[en] A historical Magnox fuel element debris storage facility presents one of the highest radiological hazards on the Sellafield Site. Preparations to retrieve the solid radiological inventory into waste packages and put these into modern storage facilities are reaching fruition, with retrievals due to commence later this year. The vast majority of the Magnox fuel fissile waste in the facility presents no credible criticality risk. A very small mass fraction of the waste, Enriched Fissile Tippings (EFT), presents a theoretical criticality risk during the operations to retrieve and safe-store the waste. At the onset of work on the criticality safety case the understanding of the EFT inventory was inadequate and it appeared that the criticality risk could be near to a level regarded as intolerable in UK custom and practice. The criticality safety case has required a detailed investigation of the records concerning the EFT. This has been a challenging task requiring expert identification, interpretation and reconciliation of records from multiple archives and document stores. As this work has progressed, our understanding of the uncertainties in the data and our level of confidence in the data has improved, to the extent that it is now considered adequate to underpin the criticality safety case. Various theoretical accumulations and arrangements of the EFT have been modelled and used to map a 'criticality safety envelope'. The developed EFT inventory (with uncertainties) has then been compared against the safety envelope and it has been demonstrated that the likelihood of sufficient EFT accumulating in an arrangement that could cause criticality is very low. The criticality risk is now demonstrated to be tolerably low within the context of the overwhelming need to reduce the high radiological risk as soon as reasonably practicable. Furthermore, the susceptibility of criticality to uncertainties and unknown factors is considered so low that there would be no benefit from having a Criticality Emergency Plan (CEP) and hence no requirement for a Criticality Warning System. The paper will discuss the investigation of the EFT inventory, the development of the criticality safety case and the consideration of the need for a CEP. (author)
[en] Introduction: Derived from the importance of implementing dosimetric safety procedures in radiodiagnosis to patients, as well as complying with the international agreements signed by Mexico, the Ismael Cosío Villegas National Institute of Respiratory Diseases (INER) initiated a pilot project to implement the history Dosimetry (booklet) of patients who attend X-ray radiodiagnosis and nuclear medicine services, which is why the challenges and opportunities related to said project are shown at present. Objective: To analyze the difficulties and opportunities to implement the dosimetric history in the INER. Material and Methods: An analysis was carried out on the electronic system and procedure for requesting studies; regarding the reasons for repeating studies; diagnostic image quality; the cost-benefit to the patient; the level of safety culture, as well as the competencies of the technical and medical staff regarding the issue of radiological safety of patients; Likewise, an institutional dosimetric history format was designed. Result: The identification of a poor level of culture of radiological safety of the patient was carried out; failures in the processes of care, communication and education of medical personnel in training and technicians; Regarding the importance of intercommunication between the various software used in the patient care process, the implementation of a quality management system in radiodiagnosis; teamwork to analyze matters related to justification, optimization, differences in operating doses and guidance levels, diagnostic image quality, and standardization of technical acquisition procedures; to end with the implementation of a pilot dosimetric history format. Conclusion: It is necessary to work as a team and increase the culture of radiological safety of patients, as well as establish standardized operating procedures, as well as the determination of institutional dose guidance levels.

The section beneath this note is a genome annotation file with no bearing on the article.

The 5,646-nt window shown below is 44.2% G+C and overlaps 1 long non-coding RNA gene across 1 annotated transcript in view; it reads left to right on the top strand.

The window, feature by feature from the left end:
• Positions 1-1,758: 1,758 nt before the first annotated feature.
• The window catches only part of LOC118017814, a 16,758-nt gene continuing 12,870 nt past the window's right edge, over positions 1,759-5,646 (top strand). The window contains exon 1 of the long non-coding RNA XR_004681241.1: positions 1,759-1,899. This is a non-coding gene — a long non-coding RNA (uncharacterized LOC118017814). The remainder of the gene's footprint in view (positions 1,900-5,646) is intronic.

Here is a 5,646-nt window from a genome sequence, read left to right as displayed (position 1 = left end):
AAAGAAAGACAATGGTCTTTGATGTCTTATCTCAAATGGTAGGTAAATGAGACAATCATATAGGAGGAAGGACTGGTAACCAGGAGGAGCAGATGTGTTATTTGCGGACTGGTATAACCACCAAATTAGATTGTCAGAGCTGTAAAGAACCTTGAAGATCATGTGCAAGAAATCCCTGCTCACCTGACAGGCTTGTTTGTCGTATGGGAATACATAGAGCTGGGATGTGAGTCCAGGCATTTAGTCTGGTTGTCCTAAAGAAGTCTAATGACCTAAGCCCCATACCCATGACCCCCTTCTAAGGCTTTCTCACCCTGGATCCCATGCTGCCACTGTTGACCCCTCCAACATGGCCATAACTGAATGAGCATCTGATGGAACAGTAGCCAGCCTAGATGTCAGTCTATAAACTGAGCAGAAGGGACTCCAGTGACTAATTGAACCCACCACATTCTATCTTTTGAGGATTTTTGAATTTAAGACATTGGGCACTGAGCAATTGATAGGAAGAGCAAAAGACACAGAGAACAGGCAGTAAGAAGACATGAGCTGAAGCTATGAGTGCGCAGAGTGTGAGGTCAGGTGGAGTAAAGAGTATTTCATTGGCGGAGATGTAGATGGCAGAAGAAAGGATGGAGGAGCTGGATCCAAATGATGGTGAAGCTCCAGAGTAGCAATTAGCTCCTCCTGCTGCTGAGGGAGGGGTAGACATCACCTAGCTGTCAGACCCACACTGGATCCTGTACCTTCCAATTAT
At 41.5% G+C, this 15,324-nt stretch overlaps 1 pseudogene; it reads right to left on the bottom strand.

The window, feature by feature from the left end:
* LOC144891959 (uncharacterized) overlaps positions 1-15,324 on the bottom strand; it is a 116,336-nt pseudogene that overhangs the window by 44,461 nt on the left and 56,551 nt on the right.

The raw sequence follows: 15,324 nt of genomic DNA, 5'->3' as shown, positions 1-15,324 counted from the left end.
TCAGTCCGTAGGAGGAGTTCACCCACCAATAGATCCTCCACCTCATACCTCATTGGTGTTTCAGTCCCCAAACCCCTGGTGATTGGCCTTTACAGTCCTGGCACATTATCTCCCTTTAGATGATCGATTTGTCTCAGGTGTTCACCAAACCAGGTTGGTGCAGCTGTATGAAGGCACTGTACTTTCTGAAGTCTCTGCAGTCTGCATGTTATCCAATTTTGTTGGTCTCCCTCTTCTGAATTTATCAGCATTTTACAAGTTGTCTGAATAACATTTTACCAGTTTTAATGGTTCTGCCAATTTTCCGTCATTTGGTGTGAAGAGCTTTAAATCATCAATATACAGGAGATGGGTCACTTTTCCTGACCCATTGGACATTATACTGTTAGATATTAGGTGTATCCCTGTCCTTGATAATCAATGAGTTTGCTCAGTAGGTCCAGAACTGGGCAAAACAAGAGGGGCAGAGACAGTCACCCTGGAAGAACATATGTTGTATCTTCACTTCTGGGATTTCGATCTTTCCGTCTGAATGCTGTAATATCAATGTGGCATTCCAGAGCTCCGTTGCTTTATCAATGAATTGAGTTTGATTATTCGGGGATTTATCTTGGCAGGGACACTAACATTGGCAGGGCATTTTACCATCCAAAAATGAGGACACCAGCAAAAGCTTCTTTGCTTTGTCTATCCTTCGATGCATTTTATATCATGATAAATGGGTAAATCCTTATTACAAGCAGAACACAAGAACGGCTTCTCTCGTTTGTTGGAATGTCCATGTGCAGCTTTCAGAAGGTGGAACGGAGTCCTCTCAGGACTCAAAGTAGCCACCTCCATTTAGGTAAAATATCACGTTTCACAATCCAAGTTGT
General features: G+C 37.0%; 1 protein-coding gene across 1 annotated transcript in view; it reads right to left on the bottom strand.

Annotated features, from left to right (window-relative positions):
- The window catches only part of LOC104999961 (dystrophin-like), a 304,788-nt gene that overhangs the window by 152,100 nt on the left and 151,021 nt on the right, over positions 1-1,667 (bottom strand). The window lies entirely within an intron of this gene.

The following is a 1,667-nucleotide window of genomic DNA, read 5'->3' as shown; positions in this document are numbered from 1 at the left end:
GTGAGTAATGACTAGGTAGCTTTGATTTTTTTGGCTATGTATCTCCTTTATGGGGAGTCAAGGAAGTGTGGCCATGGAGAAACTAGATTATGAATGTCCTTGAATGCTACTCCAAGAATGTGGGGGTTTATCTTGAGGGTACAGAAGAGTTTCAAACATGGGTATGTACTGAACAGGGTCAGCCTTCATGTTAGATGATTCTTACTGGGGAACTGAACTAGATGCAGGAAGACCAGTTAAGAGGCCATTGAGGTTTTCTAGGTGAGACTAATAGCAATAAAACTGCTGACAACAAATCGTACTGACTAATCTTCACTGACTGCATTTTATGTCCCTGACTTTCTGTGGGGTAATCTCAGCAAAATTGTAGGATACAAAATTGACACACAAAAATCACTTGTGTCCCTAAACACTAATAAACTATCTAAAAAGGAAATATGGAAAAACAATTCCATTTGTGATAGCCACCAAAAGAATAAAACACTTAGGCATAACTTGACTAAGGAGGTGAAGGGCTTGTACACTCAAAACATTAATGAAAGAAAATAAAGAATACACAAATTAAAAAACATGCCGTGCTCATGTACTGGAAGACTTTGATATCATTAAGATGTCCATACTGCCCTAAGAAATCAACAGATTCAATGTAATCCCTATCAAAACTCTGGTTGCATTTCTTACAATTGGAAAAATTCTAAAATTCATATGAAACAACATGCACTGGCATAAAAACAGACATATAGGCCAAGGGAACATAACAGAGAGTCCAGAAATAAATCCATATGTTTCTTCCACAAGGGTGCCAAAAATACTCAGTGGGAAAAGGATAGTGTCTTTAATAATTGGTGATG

[en] A method of noninvasive recovery of gas-discharge detectors degraded due to operation in intense radiation fields is described. The plasma-chemical reactions are the basis of the presented techniques; these reactions take place during the detector training in a gas discharge of special recovering gas mixtures. The results of recovery of operating parameters for proportional chambers and counters are presented.